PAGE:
- The presentation, itself, must be complete and uploaded to the class Box before class begins on the date of the presentation. The presentation must follow a naming standard: 4S(programming stream)(presentation number) space fa19. Ex. 4SVariety1 fa19 or 4SSports4 fa19. Assign this task to one person for each presentation. You cannot upload a link to a Google presentation, you need to upload a fully functional PowerPoint or Keynote presentation.
- Write your presentation text on notecards. Do not read off your phone or computer.
- Rehearse enough so you can look at us while reading from your notes.
- Practice so you have your timing correct & do not forget to turn on timing for your slides.
Did the presentation follow the guidelines for presentation format?
The presentation followed the guidelines for format. (8)
The presentation did not follow the guidelines for format. (0)
Did the presentation correctly use Chicago style citation on all quotes and images?
The presentation used Chicago style citation correctly. (8)
The presentation used Chicago style citation incorrectly. (0)
Did each person present within the time allotted?
Each person presented within the time allotted. (8)
Each person did not present within the time allotted. (0)
Was the style of the slides consistent?
The style of the slides was consistent. (8)
The style of the slides was not consistent. (0)
Did the group submit the presentation as directed?
The presentation was submitted as directed. (8)
The presentation was not submitted as directed. (0)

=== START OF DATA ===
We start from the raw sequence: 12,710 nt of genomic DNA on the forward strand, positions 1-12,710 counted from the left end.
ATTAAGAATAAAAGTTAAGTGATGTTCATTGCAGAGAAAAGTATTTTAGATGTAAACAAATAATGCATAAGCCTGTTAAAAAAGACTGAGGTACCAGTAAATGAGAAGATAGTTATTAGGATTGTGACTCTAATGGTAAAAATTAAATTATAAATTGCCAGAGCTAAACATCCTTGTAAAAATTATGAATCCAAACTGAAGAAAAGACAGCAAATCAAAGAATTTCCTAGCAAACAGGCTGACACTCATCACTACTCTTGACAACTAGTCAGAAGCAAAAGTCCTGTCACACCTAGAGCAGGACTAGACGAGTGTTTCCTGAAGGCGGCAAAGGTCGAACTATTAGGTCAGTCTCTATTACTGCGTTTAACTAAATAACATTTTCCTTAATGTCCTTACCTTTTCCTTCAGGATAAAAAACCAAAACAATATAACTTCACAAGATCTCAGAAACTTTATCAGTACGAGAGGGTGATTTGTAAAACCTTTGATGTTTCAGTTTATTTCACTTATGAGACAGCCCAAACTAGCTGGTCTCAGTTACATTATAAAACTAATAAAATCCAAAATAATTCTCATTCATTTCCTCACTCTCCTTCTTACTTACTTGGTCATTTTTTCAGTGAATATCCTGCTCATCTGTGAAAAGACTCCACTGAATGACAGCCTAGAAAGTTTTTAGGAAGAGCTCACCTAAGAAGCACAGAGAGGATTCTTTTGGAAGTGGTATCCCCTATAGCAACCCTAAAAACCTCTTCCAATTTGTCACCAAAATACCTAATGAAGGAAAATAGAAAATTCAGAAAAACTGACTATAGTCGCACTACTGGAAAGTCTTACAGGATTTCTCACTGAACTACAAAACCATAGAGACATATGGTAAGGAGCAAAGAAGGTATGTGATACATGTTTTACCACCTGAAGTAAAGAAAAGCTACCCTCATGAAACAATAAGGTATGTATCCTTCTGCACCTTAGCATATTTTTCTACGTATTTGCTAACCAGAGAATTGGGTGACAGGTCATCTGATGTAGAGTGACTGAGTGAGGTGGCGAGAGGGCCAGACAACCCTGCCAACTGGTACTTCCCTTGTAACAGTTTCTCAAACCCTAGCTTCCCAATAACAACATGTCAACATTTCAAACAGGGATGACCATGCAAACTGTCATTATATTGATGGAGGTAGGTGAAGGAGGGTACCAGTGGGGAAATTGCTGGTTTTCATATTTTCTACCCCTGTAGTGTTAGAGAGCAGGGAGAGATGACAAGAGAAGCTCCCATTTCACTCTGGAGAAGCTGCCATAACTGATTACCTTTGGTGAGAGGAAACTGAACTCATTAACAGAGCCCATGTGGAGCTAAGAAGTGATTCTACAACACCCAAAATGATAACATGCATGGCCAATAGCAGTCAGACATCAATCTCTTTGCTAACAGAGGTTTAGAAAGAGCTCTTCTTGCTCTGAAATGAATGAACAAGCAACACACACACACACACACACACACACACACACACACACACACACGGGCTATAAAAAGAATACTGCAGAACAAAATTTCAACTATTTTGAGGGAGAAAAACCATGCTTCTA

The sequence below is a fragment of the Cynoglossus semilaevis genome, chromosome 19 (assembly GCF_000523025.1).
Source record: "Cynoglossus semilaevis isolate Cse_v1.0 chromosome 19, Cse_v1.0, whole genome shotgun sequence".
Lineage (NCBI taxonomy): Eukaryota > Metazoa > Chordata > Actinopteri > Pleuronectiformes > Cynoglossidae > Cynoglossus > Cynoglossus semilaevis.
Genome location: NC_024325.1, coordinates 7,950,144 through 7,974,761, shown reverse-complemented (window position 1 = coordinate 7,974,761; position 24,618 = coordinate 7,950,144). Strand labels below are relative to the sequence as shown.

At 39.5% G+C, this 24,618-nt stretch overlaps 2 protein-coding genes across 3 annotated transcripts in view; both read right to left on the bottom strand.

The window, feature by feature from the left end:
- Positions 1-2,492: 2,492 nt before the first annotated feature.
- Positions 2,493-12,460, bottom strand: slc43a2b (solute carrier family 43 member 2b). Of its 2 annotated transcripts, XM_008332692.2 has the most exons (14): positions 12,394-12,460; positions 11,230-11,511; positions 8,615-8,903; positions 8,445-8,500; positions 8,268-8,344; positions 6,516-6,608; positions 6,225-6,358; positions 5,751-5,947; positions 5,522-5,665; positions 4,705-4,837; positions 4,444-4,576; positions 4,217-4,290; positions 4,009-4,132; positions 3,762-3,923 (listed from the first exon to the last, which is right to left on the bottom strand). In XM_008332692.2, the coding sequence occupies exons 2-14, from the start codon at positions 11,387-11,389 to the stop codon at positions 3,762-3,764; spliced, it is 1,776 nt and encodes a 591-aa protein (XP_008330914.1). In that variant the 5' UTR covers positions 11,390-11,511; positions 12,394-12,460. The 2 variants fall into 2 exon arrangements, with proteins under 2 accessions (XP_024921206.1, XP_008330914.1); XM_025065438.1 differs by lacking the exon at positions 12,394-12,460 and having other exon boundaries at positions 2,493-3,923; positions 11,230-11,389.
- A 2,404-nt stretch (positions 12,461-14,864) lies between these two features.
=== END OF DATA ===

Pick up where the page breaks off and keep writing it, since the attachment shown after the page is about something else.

What is the quality of the cited sources? The sources:
Demonstrate significant research. (20)
Demonstrate adequate research. (15)
Demonstrate minimal research. (10)
Do not appear in the presentation. (5)
What is the quality of the presentation information? The information:
Is fascinating and demonstrates a firm grasp of the topic. (20)
Is interesting and demonstrates a grasp of the topic. (15)
Is underwhelming and demonstrates confusion about the topic. (10)
Is barely comprehensible or does not exist. (5)
What is the quality of the presenter’s presentation style? The presenter:
Was clear, extremely engaging and very interesting. (20)
Was clear, engaging and interesting. (15)
Was clear and had some ideas. (10)
Was not clear and had no ideas. (5)
starting points for research
Pioneers of Television Timeline:
Television Academy Foundation: The Interviews
Museum of Broadcast Communications
Lantern: Media History Digital Library
Writer’s Guild Foundation Library
Vanderbilt Television News Archive
Critical Studies in Television
American Comedy Archives
Library of Congress Digital Collections/television
Moving Image Source